For Immediate Release: July 18, 2012
City of New York to Receive 2012 Award in Environmental Achievement from Environmental Law Institute
Mayor Bloomberg Will Accept Award at DC Ceremony on November 8
(Washington, DC) — The Environmental Law Institute (ELI) is pleased to announce that it will recognize the City of New York’s outstanding leadership in creating and implementing a preeminent sustainable development plan for New York City with ELI’s 2012 Award for Achievement in Environmental Law, Policy, and Management. Mayor Michael Bloomberg will accept the Award at ELI’s annual dinner on Thursday evening, November 8, 2012 at the Omni Shoreham Hotel in Washington, D.C.
“The City of New York under Mayor Bloomberg’s leadership is setting a world class example for the smart cities of the future” stated ELI Board Chairman Edward L. Strohbehn Jr. “While cities occupy just two percent of the world’s landmass, they have an enormous environmental footprint, consuming 75 percent of the world’s energy and contributing more than two-thirds of its greenhouse gases. We honor the City of New York and Mayor Bloomberg for bringing together business and environmental leaders to chart a sustainable future for New York City and create a model for the world’s megacities.”
Mayor Bloomberg’s 2007 PlaNYC program set out a path-breaking sustainability design for New York City, America’s largest local government. PlaNYC was created as a bold agenda to build a greener, greater New York. In its 2011 review of PlaNYC’s accomplishments, the City reported that in four years New York City added more than 200 acres of parkland, preserved more than 64,000 units of affordable housing, and enacted ambitious laws to make existing buildings more energy efficient. In addition, greenhouse gas emissions fell 13% below 2005 levels.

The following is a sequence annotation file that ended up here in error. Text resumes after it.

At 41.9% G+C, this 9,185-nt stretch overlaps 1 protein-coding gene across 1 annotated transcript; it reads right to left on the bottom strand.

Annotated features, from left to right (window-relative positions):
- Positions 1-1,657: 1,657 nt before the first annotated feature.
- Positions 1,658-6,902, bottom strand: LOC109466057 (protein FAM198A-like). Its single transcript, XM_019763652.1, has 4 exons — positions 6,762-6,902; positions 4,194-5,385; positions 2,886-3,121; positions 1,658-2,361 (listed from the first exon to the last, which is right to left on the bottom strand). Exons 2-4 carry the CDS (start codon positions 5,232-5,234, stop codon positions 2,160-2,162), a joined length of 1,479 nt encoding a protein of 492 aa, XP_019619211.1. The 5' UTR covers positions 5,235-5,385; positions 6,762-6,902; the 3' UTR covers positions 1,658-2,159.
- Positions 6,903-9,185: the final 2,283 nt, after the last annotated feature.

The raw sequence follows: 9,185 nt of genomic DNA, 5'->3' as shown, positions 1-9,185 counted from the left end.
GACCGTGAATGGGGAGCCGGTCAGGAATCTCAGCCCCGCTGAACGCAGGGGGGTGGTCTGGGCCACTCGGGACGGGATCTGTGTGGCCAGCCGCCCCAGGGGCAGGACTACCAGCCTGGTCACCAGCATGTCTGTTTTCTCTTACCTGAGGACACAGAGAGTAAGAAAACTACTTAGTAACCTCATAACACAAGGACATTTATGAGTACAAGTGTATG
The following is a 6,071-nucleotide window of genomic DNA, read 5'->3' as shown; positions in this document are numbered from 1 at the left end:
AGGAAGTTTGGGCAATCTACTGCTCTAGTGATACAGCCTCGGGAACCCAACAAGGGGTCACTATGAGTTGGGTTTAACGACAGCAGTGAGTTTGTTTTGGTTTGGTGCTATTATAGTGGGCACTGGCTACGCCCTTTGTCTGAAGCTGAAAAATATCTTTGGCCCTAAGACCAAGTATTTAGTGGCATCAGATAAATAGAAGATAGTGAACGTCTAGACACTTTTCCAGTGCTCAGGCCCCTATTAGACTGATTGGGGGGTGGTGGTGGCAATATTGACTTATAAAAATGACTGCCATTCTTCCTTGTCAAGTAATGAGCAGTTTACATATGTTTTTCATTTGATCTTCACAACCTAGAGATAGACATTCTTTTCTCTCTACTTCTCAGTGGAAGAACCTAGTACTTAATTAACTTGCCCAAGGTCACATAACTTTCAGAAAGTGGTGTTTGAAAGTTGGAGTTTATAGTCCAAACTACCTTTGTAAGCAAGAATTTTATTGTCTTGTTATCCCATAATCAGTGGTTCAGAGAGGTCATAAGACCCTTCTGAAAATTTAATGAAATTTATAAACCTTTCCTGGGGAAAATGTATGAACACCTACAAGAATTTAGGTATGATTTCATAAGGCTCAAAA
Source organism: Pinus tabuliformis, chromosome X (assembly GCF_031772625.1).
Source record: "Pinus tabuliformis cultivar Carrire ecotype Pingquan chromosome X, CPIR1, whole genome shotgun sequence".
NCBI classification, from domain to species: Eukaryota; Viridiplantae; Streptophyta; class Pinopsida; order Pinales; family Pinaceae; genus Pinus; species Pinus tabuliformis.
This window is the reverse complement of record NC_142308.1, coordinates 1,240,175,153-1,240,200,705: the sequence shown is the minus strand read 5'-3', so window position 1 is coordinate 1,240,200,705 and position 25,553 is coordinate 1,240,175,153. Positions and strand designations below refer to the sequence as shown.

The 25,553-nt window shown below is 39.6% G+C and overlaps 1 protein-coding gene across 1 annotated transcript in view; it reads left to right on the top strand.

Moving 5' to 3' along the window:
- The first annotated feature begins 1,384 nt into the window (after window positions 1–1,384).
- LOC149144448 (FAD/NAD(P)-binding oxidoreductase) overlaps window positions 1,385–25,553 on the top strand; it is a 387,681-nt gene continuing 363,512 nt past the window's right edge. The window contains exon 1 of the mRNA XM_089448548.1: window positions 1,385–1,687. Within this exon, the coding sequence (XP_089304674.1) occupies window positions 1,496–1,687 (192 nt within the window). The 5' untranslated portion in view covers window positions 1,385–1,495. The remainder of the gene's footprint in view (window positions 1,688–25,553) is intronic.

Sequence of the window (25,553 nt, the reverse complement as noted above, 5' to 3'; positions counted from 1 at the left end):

The City and the New York Department of Environmental Protection, under the Mayor’s leadership, recently reached an agreement that results in about $2.4 billion in public and private investment in green infrastructure technologies. This will remove about 1.5 billion gallons of combined sewer overflows (comprised of untreated sewage and storm water) annually by 2030 through green infrastructure—porous pavement, green roofs and bioswales (which help storm water seep into the ground). The program will accelerate the City’s progress in cleaning up New York’s treasured waterways and restoring its historic wetlands, including those of Jamaica Bay with its federal wildlife refuge and popular fishing and boating areas, underscoring New York City’s sustainability leadership.
“The City of New York’s outstanding leadership for environmental protection and municipal and global sustainability under Mayor Bloomberg provides an example for cities and their leadership across America and the world,” said ELI President, John C. Cruden.
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serves the environmental profession in business, government, the private bar,
public interest organizations, academia, and the press. For further information
from the Environmental Law Institute, please contact Brett Kitchen at 202-939-3833